Sunday, October 24, 2021

Running Faster May Not Cause Shin Splints

Frequent site of shin pain/ stress fracture

We runners have always been told to train and don't strain. Running too fast, too often, can be a sure recipe for injury. That's why we always have an easy day for recovery after a hard session, to reduce our risk of injury. No runner wants to hear that they have a stress fracture or a small crack in their bones caused by overuse.

We think that when we run faster, we put more strain and load through our muscles and bones. So chances of a muscular or bone stress injury should be higher when we run faster.  We all assume that running slower (or slowly) causes less strain on our legs than running fast.

According to newly published research, fast paced running does not put any more pressure on your tibial (shin bone) which is a common area for shin splints and stress fractures than slow easy runs.

Runners in that study were asked to run at their own selected pace of slow, moderate and fast (but not all out). Reflective sensors were attached to their hips, knees and feet while they ran over force plates that measured impact (load) with each step.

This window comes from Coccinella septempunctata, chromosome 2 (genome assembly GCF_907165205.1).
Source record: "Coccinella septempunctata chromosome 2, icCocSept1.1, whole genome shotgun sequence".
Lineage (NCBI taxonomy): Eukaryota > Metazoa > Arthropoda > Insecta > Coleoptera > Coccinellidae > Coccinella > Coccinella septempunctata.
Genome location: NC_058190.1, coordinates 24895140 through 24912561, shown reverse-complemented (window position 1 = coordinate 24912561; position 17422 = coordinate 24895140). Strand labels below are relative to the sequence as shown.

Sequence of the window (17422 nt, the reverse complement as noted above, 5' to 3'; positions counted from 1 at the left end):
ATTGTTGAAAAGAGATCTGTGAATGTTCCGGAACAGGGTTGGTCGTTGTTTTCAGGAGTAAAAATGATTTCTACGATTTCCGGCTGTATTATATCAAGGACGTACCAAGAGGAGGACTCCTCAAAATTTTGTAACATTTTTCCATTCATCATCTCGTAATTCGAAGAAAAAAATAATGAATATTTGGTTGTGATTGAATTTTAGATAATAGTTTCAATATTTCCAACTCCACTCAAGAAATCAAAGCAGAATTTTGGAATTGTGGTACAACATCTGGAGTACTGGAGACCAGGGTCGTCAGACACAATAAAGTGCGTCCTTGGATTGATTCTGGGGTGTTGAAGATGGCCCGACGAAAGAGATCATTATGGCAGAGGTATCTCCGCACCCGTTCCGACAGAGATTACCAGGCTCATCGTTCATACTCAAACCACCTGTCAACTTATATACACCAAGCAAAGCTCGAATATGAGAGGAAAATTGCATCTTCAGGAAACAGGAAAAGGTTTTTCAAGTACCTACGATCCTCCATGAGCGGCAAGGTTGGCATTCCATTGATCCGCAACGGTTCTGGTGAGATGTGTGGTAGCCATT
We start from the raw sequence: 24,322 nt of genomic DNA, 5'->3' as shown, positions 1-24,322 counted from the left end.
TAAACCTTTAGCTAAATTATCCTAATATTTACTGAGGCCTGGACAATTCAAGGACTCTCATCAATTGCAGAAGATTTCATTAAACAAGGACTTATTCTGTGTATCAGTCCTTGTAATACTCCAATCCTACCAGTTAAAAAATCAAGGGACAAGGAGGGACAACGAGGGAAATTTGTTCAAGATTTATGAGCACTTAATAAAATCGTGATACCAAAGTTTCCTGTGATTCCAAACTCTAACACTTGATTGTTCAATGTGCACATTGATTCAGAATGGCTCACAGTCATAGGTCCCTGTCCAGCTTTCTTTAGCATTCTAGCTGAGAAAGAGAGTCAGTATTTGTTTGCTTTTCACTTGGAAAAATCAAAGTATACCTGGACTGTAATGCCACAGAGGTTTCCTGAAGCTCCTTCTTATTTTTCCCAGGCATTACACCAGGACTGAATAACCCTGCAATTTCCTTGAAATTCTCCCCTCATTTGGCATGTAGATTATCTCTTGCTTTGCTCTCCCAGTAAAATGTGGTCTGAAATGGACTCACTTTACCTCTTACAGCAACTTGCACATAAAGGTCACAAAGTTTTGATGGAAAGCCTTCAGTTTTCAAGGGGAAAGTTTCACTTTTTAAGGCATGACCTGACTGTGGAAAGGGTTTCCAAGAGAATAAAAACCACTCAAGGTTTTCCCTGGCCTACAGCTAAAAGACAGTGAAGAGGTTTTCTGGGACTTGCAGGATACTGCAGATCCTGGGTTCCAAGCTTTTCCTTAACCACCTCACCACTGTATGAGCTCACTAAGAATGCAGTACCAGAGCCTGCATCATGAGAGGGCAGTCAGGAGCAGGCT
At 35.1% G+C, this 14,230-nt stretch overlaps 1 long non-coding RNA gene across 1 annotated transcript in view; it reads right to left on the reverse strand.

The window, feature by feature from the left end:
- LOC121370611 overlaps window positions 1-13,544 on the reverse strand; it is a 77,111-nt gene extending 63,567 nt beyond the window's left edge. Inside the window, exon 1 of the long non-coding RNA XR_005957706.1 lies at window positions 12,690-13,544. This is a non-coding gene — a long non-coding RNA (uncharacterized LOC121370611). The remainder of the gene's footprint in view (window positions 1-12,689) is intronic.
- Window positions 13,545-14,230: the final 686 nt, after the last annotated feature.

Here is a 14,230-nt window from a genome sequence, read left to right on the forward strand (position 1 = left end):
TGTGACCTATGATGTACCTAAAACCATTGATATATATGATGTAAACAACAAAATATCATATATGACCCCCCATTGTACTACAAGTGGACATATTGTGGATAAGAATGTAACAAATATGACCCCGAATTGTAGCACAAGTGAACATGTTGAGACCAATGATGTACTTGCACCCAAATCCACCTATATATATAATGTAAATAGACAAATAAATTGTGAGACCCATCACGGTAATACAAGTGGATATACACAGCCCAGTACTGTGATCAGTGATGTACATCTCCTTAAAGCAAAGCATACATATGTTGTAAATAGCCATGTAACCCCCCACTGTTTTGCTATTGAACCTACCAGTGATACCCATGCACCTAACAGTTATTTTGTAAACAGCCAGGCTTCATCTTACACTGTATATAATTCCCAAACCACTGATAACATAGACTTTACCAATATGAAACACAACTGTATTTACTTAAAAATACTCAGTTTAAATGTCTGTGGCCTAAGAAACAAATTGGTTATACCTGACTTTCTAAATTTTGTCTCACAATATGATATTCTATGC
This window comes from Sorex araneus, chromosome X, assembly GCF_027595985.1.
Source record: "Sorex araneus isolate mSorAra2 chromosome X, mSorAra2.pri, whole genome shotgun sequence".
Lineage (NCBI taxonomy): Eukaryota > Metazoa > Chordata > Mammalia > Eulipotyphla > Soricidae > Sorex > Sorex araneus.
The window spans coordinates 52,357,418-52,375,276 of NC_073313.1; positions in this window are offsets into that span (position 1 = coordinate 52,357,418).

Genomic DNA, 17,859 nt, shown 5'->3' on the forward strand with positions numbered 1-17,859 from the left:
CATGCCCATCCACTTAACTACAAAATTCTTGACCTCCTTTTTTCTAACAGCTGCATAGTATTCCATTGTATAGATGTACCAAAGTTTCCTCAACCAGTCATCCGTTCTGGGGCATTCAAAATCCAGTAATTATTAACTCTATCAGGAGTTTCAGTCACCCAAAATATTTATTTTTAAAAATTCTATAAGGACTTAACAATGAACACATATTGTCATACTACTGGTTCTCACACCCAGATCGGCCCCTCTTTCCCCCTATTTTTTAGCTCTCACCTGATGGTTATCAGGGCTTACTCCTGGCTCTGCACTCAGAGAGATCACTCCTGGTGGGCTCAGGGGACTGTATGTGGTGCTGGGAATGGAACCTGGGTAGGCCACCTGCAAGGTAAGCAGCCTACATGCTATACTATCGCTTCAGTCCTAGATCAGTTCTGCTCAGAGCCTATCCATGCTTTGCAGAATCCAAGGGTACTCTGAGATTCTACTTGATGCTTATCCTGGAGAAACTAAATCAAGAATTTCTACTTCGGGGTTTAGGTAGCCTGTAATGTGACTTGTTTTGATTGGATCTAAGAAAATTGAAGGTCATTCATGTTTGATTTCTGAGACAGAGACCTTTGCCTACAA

I was really surprised to read that the slow paced runs (and not the fast runs) resulted in the most strain. Running at 'normal' or moderate pace for these runners caused less cumulative load than running the same distance at fast and slower speed.

The authors concluded that running fast does not necessarily cause more load on your tibial (shin bone) than slow running. Well, no excuse not run intervals once a week then if you're training for a race.

However, it may be too early to use this information to change our training habits as fatigue definitely does affect load when we run. Personally, I do feel I need an easy day of training to recover after a hard bike, run or weights session. Even when I was competing, it's usually 2 hard days of training back to back with a easy day (or total rest day) after. That way you won't have to worry about getting injured. Until an an accident strikes ......


Hunter J, Garcia GK, Shim JK et al (2019). Fast Running Does Not Contribute More Cumulative Load Than Slow Running. Med Sci Sp Ex. 51(6): 1178-1185. DOI: 10.1249/MSS.0000000000001888

No comments:

Post a Comment